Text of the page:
Since I spend so many hours each week preparing sermons, I think that quite a few of my posts will rise from those hours and experiences. Hopefully this will help those in Fellowship who read this blog to begin preparing during the week for our time of worship on Sunday. Mom and Dad will get a little insight into what I’m preaching about. The rest of you…well…maybe these tidbits will serve a devotional purpose.
Today’s post are selected excerpts from this past Sunday’s sermon. My text for the sermon was Luke 14:7-14, where Jesus went after the Pharisees at dinner and told the guests to not seek the seat of honor but to voluntarily sit in the seat of low honor and he told the host to next time not invite people who would repay him, but to invite those who could not repay and did not receive invitations. Overall, the theme was to live a generous humility.
Table manners and etiquette are an interesting phenomenon in our own and across other cultures. I guess it is because we are created with the need to eat regularly and continually throughout our life that that we make eating an event and that virtually all civilized cultures have developed certain habits, and manners, and rules of what is acceptable and what is not acceptable that all revolve around eating. Rules of Etiquette.
Now, if your family was anything like mine, in everyday life we didn’t operate according to proper rules of dining etiquette. I learned much more about the proper way to order food at the local burger place than I did about the proper rules of preparing, serving, and eating. Still, even at the Ken Kream in Kenedy, TX, we had some basic rules of dining. Children were at one end of the table and adults were at the other end. Do not start eating until either everyone has their food or Paw-paw gives the OK to go ahead. Chew with your mouth closed. Don’t throw French fries at each other. Do not shoot the straw wrapper at each other, which Paw-paw always did and Maw-maw always scolded him for.
On those rare occasions when we did attend a nice dinner or a wedding reception there were whole other modes of etiquette that I have still yet to master. Proper seating. Proper utensil placement. Proper use of utensils. Proper size bites. Proper topics of discussion. Proper posture. Proper placement of hands and napkin, etc, etc. The list literally goes on and on.
In Jesus day there was proper etiquette for dinner parties as well. As we see in these verses, there was a proper way to act at these parties. There were proper places to sit. There was a proper way to address others and a proper way to be addressed. The Pharisees were all about rules in every aspect of life, and their eating habits were no different.
Church, we have certain etiquette and certain table manners, so to speak, when it comes to how we do church. We have deacons, and committees, and leadership positions, and by-laws, and business meetings like we’re having today, all of which are good and needed to help our Church function properly and move forward as efficiently as possible with vision and integrity. But, may we never get so caught up in our etiquette or our own practices that we vie for each other and against one another for places of perceived importance. May we never become so entrenched in our man-made rules and procedures that we contend with one another for position and authority and control.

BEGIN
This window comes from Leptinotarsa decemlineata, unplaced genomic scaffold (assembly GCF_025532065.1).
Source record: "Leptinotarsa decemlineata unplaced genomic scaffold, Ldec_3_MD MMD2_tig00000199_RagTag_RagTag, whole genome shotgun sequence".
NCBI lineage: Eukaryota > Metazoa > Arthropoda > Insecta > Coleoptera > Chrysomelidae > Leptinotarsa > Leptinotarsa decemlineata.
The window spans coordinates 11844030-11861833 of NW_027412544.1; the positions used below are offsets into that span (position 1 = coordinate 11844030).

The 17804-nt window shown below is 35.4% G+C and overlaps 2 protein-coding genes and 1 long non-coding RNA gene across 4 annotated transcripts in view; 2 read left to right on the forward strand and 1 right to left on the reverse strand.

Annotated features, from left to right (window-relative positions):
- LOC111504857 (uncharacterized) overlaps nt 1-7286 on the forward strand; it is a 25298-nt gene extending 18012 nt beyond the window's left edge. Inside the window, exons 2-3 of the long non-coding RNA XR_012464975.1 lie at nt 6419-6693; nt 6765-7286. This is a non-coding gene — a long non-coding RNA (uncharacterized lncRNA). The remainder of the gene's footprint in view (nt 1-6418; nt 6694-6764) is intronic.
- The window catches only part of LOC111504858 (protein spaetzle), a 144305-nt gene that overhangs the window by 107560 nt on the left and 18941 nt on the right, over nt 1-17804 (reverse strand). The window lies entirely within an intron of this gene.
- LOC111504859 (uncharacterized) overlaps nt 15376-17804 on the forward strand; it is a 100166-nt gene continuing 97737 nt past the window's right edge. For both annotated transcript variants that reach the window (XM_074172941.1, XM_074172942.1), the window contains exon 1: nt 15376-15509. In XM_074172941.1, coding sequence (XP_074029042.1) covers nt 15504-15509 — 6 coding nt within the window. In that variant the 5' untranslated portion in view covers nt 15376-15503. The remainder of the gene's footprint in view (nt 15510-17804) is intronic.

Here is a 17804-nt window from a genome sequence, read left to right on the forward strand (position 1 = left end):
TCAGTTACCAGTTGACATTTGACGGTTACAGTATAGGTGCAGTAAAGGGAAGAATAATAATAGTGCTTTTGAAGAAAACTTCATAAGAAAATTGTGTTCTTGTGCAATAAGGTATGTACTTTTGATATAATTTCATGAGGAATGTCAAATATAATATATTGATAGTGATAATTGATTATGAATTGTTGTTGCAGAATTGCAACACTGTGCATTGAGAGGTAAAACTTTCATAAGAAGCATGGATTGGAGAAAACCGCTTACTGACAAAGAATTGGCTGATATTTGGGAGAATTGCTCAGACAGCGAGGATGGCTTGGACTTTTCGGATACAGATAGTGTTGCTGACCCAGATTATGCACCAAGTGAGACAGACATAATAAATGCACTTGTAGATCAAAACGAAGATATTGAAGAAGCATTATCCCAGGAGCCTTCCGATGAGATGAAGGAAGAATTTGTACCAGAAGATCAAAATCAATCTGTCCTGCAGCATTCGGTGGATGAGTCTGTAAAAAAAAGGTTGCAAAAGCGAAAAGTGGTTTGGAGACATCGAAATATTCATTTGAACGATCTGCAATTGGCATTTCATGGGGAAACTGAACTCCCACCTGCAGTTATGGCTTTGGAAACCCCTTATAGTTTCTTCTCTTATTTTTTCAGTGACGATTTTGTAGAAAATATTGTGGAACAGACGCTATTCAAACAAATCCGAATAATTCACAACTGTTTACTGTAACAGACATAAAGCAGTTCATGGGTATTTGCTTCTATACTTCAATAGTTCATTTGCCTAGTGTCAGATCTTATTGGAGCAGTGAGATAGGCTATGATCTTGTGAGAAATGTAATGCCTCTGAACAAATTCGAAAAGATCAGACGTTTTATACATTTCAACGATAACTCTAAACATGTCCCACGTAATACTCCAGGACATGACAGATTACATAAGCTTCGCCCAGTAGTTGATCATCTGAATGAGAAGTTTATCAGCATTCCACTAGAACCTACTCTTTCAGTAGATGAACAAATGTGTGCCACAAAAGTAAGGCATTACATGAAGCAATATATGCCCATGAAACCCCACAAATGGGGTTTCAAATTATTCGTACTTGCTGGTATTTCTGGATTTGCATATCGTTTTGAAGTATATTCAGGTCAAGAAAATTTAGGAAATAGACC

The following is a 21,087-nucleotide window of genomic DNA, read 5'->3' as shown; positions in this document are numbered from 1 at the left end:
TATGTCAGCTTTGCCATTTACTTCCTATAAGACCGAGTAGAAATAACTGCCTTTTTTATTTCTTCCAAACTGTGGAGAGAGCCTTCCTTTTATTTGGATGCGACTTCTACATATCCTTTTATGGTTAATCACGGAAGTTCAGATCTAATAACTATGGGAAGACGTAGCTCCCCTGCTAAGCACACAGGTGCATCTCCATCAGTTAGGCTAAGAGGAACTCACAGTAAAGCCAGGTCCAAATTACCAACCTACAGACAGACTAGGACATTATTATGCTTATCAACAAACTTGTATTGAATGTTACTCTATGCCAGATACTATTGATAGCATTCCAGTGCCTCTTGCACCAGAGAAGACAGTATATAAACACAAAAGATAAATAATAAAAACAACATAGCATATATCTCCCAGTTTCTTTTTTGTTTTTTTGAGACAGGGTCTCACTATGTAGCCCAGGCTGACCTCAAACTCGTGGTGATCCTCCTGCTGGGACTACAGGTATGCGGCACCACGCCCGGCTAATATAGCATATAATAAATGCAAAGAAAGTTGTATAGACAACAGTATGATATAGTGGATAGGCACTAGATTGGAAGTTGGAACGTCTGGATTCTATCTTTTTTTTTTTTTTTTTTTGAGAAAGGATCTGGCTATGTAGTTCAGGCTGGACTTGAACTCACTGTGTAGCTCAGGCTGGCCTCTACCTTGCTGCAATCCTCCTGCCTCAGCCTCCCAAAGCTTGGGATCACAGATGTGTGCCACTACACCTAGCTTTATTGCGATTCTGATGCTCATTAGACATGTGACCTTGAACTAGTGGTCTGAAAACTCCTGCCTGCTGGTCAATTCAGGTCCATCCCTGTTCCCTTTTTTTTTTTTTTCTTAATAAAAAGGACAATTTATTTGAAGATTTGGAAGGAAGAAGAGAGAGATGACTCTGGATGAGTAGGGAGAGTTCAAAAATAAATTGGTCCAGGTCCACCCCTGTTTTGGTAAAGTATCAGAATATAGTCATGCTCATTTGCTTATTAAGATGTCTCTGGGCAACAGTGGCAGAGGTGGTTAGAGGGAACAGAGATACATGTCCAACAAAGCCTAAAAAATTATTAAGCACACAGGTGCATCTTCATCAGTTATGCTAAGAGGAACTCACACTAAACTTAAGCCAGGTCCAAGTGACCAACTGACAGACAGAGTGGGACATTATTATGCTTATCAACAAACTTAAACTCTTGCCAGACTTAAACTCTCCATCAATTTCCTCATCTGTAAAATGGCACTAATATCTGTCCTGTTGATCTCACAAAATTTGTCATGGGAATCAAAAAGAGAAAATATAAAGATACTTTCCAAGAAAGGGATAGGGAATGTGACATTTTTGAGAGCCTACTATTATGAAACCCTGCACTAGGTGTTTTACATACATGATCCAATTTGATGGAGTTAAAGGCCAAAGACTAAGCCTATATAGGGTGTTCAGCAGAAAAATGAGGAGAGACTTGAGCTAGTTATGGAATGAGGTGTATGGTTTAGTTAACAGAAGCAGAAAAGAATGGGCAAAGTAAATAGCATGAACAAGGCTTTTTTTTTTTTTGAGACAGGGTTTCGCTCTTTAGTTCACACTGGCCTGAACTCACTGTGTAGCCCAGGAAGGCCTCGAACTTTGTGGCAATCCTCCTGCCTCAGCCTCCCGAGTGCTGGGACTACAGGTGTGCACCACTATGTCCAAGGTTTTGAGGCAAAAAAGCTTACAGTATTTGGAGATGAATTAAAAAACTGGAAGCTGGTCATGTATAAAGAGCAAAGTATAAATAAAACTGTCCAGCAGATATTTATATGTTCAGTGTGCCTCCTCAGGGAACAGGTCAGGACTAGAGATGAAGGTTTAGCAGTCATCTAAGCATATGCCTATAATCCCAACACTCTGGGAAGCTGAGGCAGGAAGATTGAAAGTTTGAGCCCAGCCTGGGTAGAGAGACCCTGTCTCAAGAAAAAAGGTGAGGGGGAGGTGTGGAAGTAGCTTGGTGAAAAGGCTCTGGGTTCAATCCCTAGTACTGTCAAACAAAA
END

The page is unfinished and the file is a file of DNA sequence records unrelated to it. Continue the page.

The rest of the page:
May we always be practicing with each other and with our world humility and generosity. Seeking to serve one another, to listen to one another, to work with one another.
There are churches who resemble in form and practice fine dining etiquette. Lots of proper ways and means and rules. My dream for our church is that our etiquette is more like that I grew up with at the Ken Kream in Kenedy. Where our rules and procedures are boiled down to a bare minimum, and where fellowship rules the day. Where Paw-paw waved us all forward so he could pay for all of us and did so joyfully. Where we kids could laugh and be loud and no one cared. Where we propped our elbows on the table if we wanted and were very real with one another. Where we were so caught up in each other that no rules of proper form, style, or behavior mattered. Where we were so fulfilled by each other’s company in Christ that we laughed with food in our mouths, and told loud stories with no concerns of being proper. Where we even shot sweet tea out of our mouths and noses occassionally in response to a really well-timed joke or comment.
That, to me, is a picture of Christian community. Laughing, and living, and serving. Community runs deep in such times.
Friends, May we love each other in humility and generosity. May we look outward into our community and into our world and love people into our fellowship no matter who they maybe. Church, may we go out and shatter the broken misconceptions and negative perceptions people have of the church. May we show people Jesus. May we surprise people with our genuine humility, which flows from Christ within us. May we surprise people with our genuine generosity, which flows from Christ within us. May we be a welcome bit of peace and refuge and acceptance and grace and mercy and redemption in a world in Chaos. May we be Christ to the world. Amen.
Friends, Can you imagine a Church that learns how to boil down etiquette and procedure to the bare minimum and learns to let go of the rest of it and simply be present with each other? Imagine it. Live it. Thank you for stopping by. Grace and Peace to you as you go through your week.